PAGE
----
There's so much I want to say, and so many ways I want to say it. I've started multiple drafts of this post since I found out, and none of them seemed quite right. I think that it never really sunk in until the announcement today, so now that it is public, I'm just going to start writing and stop when it feels done.
Program Coordinator. PC. It's the most mysterious advanced role in the Judge Program. Grand Prix Head Judges administer events, Regional Coordinators run communities, and Program Coordinators... coordinate the program? All of it? A lot of people want PCs to be the true leaders of the Judge Program, the "monarchs" or what the Level 5s used to be. At least those are the kinds of analogies I've heard. But if asked the PCs, they would frequently deny being the true leaders of the Judge Program. "We coordinate, not lead." It's been a consistent refrain from the PCs, one where they focus on administration, but one that has frustrated those people looking for more monarchy, more leadership.
So here I am. Do I lead or do I coordinate? Am I a monarch or an administrator? None of these fit me well. I'm actually a pretty bad administrator, and I've found the most success when I've had better organized planners to work with. I am a strong leader, but I've done better as a leader of individuals and not of projects. To lead individuals on a global scale seems exhausting.
The word that appeals to me is facilitator. That word and coordinator occupy similar spaces, but coordinator still feels too much like someone telling everyone what to do, the monarch, whereas a facilitator listens to what you want to do and helps you accomplish it. This is a big part of what I want to do. I want to listen to you.
I recently had a conversation with someone where they used the phrase "I'm willing to die on this hill." I never liked this phrase. First off, I don't want to die. As a runner, when I think of hills, I see a challenge to overcome, a goal to accomplish. I see a hill and I say "How do I conquer this hill?" There are a lot of hills in the Judge Program, and recently it feels like people are choosing which ones to die on. I want you to help me conquer them, to run up them together, and enjoy a Rocky-esque moment of celebration at the top.
I want to inspire and enable. That said, I do have some ideas and a vision. You can't get to be PC without some ideas for what the Program should do. I'd like to share that vision with you because I would like your buy-in and your help. With that in mind, I've also published my answer to the 3rd Program Coordinator application question in a separate blog post here. If I were a politician, I would consider this to be my platform, and when the question asks "how will you help?" this is when I ask for your help in making these ideas into a reality.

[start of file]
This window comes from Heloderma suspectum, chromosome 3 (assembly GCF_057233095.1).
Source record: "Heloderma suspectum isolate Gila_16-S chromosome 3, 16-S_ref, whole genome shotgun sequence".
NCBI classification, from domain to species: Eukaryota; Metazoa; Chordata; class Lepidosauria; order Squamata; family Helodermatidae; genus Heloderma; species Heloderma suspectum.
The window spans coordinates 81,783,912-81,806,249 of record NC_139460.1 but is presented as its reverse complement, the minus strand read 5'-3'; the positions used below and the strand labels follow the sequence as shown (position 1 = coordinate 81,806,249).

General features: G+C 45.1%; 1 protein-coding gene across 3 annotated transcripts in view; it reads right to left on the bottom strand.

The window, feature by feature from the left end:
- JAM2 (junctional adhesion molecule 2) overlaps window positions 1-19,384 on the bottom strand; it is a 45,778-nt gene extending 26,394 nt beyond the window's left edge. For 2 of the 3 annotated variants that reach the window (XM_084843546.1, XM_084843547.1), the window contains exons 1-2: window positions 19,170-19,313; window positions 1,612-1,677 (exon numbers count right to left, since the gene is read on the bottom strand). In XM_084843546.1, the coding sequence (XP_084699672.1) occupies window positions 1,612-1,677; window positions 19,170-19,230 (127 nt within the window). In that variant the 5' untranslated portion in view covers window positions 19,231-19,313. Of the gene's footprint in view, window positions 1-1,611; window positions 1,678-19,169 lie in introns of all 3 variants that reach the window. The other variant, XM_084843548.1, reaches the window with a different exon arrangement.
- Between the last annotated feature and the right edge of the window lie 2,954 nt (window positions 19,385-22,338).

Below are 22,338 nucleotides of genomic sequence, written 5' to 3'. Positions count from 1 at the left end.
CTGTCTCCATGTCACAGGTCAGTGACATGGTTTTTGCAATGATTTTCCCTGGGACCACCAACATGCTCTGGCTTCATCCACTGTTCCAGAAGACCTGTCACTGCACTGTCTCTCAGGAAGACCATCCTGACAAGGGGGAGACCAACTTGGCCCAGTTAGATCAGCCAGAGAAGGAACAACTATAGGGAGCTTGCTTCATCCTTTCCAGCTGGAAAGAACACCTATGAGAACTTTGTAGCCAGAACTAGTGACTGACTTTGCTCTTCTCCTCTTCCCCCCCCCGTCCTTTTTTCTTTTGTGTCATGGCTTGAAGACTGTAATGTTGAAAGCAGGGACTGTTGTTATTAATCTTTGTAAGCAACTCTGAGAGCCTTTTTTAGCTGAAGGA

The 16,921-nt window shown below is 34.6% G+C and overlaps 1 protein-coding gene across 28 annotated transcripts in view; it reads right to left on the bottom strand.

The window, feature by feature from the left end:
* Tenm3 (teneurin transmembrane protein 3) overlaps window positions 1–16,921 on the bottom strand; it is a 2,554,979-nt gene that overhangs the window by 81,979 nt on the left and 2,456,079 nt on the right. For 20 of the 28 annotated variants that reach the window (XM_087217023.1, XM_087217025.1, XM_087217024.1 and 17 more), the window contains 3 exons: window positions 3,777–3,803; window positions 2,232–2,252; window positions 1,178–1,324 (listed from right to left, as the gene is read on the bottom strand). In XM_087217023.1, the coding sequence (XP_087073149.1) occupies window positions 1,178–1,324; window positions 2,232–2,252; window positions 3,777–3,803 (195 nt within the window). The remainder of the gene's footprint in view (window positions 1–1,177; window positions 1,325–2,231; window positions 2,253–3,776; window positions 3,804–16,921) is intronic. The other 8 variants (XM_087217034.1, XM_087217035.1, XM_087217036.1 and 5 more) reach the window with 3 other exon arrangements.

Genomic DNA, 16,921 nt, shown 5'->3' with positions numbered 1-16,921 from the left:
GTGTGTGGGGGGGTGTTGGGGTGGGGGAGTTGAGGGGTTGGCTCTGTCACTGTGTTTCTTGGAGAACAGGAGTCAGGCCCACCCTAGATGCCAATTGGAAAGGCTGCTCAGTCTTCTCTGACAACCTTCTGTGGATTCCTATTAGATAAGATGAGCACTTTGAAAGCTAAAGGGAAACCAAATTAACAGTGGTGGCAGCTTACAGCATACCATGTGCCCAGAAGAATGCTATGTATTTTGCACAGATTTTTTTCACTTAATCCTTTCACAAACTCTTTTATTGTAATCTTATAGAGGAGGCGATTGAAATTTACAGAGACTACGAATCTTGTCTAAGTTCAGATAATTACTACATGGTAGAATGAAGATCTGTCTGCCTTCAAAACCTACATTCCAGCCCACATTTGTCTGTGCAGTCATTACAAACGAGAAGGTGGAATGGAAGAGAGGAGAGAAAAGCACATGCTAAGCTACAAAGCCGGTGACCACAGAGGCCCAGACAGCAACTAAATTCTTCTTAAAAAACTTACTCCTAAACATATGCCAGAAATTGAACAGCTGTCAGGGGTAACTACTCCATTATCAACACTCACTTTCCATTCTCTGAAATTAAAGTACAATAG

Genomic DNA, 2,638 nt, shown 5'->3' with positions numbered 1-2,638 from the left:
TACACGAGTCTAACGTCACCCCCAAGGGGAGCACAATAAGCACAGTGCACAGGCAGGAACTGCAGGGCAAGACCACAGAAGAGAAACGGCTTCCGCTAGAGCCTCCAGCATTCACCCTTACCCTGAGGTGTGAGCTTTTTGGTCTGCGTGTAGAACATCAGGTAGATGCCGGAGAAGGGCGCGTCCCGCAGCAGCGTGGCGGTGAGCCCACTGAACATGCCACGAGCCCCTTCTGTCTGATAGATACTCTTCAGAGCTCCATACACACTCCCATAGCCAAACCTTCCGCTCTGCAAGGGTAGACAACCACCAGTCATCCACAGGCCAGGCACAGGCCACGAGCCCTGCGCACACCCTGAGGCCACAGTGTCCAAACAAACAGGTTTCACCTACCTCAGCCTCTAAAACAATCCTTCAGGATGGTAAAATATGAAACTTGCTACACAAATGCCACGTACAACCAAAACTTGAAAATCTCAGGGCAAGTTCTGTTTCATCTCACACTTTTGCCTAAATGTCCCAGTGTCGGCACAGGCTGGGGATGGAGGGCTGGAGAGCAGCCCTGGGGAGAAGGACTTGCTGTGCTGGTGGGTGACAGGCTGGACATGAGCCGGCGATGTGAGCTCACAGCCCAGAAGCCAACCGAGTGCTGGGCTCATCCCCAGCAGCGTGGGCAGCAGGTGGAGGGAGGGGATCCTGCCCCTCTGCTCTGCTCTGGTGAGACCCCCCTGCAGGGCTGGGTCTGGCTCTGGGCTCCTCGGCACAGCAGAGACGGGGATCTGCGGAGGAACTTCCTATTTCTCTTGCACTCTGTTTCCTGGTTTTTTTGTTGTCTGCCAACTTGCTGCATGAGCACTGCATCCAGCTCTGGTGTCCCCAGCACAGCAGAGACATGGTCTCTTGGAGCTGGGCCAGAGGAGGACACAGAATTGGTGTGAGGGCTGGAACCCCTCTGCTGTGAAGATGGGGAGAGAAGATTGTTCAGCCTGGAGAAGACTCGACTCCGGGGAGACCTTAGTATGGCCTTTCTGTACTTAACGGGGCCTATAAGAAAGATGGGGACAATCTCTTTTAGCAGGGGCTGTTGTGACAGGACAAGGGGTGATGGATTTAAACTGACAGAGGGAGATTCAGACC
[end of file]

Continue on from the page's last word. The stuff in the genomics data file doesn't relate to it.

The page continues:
Here's the part where I give thanks. Many people have helped me to craft my ideas and my words. It's cliche, but there are too many to name here, so I will focus on Nicholas Sabin, Eric Dustin Brown, Jacob Milicic, and Fabian Peck who helped edit my PC application. I particularly want to call out Fabian as the person who was my personal cheerleader throughout the application process. It is doubtful that my ideas would have been so fully formed and well-written without his encouragement and accountability. When I talk about facilitating the success of others, he did that for me.
Finally, I want to say how bittersweet it is for me step into this new role as Toby Elliott leaves it. Toby has been a lot of things to me over the years. Even as I applied for PC, I knew that Toby would not be staying on. A part of me will always think of it as Toby's seat, and as I have always done while following in his footsteps, I will work hard to make him proud. (btw Kim Warren is great as well, and I'll miss her, but it's hard to compare her impact on my judge career to Toby.)
So there we have it. It's getting late and I've said most of what I wanted to say. I'm excited for this new opportunity, and I'm really excited that people are excited.